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Oligopoly Basic Concepts
Oligopoly
Basic Concepts
Four market model
Four market model
Four market model Oligopoly Pure Monopolistic Competition Competition Pure Monopoly Market Structure Continuum
Four market model Oligopoly Pure Monopolistic Competition Competition Pure Monopoly Market Structure Continuum
Oligopoly
Oligopoly
Four market model Oligopoly Pure Monopolistic Competition Competition Pure Monopoly Market Structure Continuum
Pure Monopolistic Competition Competition
Pure
Monopolistic
Competition
Competition
Pure Monopoly
Pure
Monopoly
Four market model Oligopoly Pure Monopolistic Competition Competition Pure Monopoly Market Structure Continuum
Market Structure Continuum
Market Structure Continuum
Oligopoly  Definition:  an industry with only a few sellers selling an identical or differentiated

Oligopoly

Definition:

Oligopoly  Definition:  an industry with only a few sellers selling an identical or differentiated
  • an industry with only a few sellers selling an identical or differentiated product.

Product may be identical

  • aluminum

  • crude oil

  • or product may be differentiated

    • Automobile

    • cigarettes

possible explanation for the formation of oligopolies
possible explanation for the
formation of oligopolies
possible explanation for the formation of oligopolies  In oligopoly the size of the minimum efficient
possible explanation for the formation of oligopolies  In oligopoly the size of the minimum efficient

In oligopoly the size of the minimum efficient scale is large relative to market demand.

Typical LAC in Oligopoly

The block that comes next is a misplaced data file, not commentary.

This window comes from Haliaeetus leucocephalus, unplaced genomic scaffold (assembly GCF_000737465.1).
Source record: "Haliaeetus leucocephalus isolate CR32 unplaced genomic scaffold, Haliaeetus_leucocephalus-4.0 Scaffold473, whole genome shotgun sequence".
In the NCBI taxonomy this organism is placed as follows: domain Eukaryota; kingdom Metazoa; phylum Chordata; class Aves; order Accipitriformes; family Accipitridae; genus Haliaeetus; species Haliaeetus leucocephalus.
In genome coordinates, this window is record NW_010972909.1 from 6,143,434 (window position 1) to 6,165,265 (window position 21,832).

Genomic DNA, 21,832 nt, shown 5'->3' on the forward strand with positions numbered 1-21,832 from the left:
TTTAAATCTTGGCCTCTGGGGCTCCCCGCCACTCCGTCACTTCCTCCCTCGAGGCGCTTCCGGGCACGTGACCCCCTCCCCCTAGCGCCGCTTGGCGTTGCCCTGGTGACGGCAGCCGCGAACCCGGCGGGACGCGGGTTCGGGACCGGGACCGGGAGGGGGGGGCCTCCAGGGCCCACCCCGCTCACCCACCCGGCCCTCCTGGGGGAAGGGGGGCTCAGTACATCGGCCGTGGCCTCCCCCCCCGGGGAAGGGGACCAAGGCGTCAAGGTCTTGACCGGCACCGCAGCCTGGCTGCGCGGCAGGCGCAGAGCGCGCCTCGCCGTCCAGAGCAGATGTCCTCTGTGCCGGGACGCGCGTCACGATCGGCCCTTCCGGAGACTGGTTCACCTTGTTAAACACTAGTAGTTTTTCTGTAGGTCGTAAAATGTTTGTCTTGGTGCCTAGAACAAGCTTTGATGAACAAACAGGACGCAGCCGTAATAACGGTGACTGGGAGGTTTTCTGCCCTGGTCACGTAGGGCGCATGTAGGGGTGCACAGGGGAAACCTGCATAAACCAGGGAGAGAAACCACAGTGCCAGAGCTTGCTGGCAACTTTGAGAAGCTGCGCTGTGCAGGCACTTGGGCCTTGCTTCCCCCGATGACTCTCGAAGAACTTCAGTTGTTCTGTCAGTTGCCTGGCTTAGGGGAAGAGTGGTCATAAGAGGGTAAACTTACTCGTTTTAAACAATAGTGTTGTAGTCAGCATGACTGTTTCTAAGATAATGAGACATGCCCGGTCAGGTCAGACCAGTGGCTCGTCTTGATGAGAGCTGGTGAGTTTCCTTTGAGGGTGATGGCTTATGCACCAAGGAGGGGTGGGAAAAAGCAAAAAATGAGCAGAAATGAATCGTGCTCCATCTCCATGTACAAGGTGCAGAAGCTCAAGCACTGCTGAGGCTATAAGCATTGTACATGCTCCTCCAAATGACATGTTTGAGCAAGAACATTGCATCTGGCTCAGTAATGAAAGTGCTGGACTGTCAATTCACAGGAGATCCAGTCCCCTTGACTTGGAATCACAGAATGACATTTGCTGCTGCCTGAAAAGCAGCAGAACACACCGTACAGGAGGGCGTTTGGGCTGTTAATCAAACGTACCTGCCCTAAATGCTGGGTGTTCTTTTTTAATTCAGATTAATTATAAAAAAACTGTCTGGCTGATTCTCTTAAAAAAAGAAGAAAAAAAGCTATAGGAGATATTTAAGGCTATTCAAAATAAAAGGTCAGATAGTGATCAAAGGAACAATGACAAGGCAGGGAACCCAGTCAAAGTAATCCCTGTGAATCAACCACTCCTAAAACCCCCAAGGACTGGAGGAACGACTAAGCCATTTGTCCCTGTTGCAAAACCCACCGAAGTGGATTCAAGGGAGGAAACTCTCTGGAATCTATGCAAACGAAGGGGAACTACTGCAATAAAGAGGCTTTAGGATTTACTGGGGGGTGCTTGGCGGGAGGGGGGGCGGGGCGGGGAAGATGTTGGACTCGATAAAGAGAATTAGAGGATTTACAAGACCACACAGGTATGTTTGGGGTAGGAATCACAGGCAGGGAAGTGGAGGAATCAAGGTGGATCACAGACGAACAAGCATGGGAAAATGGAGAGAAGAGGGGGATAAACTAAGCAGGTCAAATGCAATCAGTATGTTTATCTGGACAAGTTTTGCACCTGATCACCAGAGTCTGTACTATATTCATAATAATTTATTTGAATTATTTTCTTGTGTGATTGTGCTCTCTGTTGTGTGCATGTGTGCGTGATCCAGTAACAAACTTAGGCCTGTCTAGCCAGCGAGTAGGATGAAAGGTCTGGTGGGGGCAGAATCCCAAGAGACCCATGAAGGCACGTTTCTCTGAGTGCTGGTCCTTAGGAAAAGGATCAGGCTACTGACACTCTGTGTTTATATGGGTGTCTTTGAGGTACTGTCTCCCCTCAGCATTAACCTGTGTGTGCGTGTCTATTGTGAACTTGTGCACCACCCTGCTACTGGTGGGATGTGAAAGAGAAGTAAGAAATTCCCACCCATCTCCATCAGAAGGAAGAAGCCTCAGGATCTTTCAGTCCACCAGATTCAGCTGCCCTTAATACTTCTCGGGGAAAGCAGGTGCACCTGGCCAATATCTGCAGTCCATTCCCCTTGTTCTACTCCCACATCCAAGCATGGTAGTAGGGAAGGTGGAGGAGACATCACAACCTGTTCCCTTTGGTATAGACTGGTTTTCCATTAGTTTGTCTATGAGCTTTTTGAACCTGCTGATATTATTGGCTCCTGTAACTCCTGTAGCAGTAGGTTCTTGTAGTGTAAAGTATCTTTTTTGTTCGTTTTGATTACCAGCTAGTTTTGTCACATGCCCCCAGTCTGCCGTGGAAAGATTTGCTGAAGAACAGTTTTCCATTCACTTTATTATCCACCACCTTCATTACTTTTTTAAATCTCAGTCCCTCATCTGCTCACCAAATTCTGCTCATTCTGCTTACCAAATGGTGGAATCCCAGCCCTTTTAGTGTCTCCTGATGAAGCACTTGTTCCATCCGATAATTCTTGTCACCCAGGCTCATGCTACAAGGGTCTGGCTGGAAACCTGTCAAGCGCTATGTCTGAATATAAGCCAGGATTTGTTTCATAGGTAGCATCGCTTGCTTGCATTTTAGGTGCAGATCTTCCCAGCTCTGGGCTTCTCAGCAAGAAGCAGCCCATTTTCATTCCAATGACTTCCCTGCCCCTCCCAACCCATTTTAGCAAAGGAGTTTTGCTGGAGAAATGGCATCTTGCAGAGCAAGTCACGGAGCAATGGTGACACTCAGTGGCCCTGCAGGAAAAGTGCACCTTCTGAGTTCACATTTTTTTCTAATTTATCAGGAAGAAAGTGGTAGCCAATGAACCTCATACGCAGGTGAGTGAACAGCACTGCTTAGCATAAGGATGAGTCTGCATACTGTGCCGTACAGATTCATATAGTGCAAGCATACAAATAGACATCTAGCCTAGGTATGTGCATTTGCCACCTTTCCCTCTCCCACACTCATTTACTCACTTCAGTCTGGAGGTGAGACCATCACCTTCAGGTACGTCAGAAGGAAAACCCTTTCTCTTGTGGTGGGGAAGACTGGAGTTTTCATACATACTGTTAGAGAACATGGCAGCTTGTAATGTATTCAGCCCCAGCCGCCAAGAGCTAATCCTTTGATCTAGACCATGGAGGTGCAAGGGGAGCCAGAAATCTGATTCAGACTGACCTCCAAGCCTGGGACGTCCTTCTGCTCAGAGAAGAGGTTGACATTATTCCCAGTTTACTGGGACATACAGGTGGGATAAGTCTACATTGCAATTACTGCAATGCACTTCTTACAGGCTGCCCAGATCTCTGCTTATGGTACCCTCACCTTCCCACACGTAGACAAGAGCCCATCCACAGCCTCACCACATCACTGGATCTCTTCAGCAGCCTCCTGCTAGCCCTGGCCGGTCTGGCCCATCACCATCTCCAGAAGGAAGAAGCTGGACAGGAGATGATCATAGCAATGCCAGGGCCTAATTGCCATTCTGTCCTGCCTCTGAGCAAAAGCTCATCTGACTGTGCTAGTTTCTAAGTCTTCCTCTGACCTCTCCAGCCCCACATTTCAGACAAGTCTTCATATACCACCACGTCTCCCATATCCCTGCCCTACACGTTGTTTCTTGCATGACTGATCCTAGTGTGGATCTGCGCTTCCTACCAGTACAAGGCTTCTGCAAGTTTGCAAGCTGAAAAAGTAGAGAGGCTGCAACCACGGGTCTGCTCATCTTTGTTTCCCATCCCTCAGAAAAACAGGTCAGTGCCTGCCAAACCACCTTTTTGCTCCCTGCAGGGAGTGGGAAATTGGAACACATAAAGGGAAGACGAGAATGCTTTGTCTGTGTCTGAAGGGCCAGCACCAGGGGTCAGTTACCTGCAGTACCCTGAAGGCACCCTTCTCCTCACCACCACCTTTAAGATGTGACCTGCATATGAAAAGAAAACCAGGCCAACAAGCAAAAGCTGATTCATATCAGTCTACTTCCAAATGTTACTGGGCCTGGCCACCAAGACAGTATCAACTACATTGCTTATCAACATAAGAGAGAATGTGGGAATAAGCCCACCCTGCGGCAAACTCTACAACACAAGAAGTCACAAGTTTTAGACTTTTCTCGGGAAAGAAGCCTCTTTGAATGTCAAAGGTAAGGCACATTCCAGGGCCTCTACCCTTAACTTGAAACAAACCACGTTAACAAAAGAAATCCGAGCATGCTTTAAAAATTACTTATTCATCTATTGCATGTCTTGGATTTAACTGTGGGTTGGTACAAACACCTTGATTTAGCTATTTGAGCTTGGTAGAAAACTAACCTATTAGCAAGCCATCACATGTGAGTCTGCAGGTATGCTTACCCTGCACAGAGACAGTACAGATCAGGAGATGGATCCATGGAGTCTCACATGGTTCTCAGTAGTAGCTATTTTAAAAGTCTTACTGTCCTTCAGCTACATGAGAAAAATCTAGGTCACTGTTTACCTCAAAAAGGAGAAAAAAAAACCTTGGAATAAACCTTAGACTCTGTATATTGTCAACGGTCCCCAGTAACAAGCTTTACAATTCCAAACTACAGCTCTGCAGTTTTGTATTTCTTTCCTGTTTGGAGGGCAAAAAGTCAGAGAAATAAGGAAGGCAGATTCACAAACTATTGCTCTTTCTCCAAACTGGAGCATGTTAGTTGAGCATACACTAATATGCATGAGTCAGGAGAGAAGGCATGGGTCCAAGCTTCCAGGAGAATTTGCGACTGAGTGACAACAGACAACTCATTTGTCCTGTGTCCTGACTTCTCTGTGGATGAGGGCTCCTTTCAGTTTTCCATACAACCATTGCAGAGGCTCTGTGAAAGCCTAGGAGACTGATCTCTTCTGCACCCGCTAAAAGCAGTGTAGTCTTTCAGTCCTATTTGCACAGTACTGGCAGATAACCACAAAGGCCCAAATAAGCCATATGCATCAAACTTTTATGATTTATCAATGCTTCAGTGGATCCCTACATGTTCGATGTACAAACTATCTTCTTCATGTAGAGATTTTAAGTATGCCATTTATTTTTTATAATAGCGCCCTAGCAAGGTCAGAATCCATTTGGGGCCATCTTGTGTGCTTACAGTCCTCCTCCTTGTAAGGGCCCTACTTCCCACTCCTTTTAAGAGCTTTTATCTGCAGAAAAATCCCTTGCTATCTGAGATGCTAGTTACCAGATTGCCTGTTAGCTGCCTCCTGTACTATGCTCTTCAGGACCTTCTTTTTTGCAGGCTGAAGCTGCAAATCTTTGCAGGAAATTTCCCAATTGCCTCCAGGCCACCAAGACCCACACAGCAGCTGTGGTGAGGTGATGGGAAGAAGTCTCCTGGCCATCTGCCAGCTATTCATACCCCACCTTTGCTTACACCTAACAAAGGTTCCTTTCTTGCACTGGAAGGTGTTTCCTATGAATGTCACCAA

Typical LAC in Oligopoly
possible explanation for the formation of oligopolies  In oligopoly the size of the minimum efficient

£

LAC 2 LAC 3 LAC 1
LAC 2
LAC 3
LAC 1

Demand

Output

Characteristics of Oligopoly
Characteristics of Oligopoly
Characteristics of Oligopoly  A few characteristics of oligopoly :  small number of rival firms
Characteristics of Oligopoly  A few characteristics of oligopoly :  small number of rival firms

A few characteristics of oligopoly:

  • small number of rival firms (highly concentrated markets)

  • The actions of any one seller in the market can have a large impact on the profits of all the other sellers.

firms are interdependent

  • Each seller is large enough to influence price means each seller faces a downward sloping demand curve

  • substantial economies of scale

  • Usually high barriers to entry

Economies of scale Long run average cost Unit Cost Quantity per year

Economies of scale

Economies of scale Long run average cost Unit Cost Quantity per year
Long run average cost Unit Cost
Long run average cost
Unit Cost

Quantity per year

Barriers to Entry  Structural The cost advantage over entrants because of  Economies of scale

Barriers to Entry

Structural

Barriers to Entry  Structural The cost advantage over entrants because of  Economies of scale

The cost advantage over entrants because of

  • Economies of scale

  • Economies of scope

  • Control over key input

  • Government regulations

Strategic

The action of incumbents that may deter entry

  • Over investment in capacity

  • Limit pricing

Price and Output Under Oligopoly  Because of interdependence and diversity No general theory exists for

Price and Output Under Oligopoly

Price and Output Under Oligopoly  Because of interdependence and diversity No general theory exists for